4. Keep home ventilation clear and shovel out vents.
    5. Consider hiring a contractor to remove snow from your roof to help prevent ice dams.
    6. Know where the main water shutoff is and how it works.
    During the storm
    1. Keep heat at 55 degrees or higher and close entries to unheated spaces to prevent frozen pipes.
    2. Use generators outside where exhaust fumes can’t enter through window or door cracks. 
    3. Turn refrigerators and freezers to “high” in case of power outages.
    4. Fill tubs and sinks with water (for washing and flushing only) if you are on a well.
    5. Be careful when using a wood stove, fireplace or space heater.
    Additional resources

    Winter storm preparation and safety tips for homeowners (infographic)

    Winter storm weather preparation (article)

    Winter weather tips for homeowners (interactive infographic)

    Winter weather tips for homeowners (video)

    Prepare for winter to help avoid potential insurance claims (article)

    Tips for driving in severe weather (interactive infographic)

    Ice dam prevention tips (infographic)

    What to do if you have an ice dam (article)

     

    Report a claim

     

    Banner image of the word wildfires


    Wildfires can spread quickly, endangering lives, homes, businesses and communities and can cause extreme heat and dangerous conditions.

     

     

    Tips for businesses

    If you are evacuating your business when a fire is approaching
    1. Shut off gas at the meter or propane at the tank if you know how to do it safely. Call a professional if you need assistance.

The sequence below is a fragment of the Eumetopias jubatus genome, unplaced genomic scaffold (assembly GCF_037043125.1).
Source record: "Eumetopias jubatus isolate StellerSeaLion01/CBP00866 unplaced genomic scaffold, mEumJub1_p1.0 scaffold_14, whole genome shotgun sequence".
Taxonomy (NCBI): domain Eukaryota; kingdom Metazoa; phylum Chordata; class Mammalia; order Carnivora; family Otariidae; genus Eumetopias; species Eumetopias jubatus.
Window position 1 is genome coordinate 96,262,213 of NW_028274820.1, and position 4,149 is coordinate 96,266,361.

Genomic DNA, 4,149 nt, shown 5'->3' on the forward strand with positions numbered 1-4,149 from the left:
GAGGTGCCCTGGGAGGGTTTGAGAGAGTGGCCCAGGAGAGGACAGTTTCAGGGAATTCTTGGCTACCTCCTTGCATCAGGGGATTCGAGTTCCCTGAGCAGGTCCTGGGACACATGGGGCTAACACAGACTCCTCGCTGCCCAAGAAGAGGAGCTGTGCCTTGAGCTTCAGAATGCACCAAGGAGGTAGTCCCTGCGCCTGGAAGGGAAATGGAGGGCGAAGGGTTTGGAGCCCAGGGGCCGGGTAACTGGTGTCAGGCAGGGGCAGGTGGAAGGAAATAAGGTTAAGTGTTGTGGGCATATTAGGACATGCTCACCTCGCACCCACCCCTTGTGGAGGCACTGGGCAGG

2. Turn off HVAC to keep out smoke and cover vents.
    3. Install fire-resistant shutters or plywood carefully to help protect from radiant heat and embers. If assistance is needed, contact a professional.
    4. Turn on interior and exterior lights to help with visibility in case of smoke.
    5. Remove window treatments and move furniture away from doors and windows. 
    6. Move outdoor materials and furniture indoors.
    7. Close doors securely.   
    8. Wet property with hoses.
    9. Fill trash cans and buckets with water and place so they are easy to find.
    When you can safely return
    1. Extinguish any exterior sparks or embers if safe to do so. Do not climb on roof to extinguish embers. Otherwise, contact fire officials for help.
    2. Check for burning trees or piles of materials if safe to do so and carefully extinguish them. Otherwise, contact fire officials for help.
    3. Keep doors and windows closed.
    4. Document any property damage with photos and videos.
    Additional resources

    Wildfire preparation and safety tips for businesses (infographic)

    Protecting your business from wildfire (article)

    Last-minute wildfire pre-evacuation checklist for businesses (article)

    Steps to protect your business from wildfires (article)

    Fire protection impairment management checklist (article)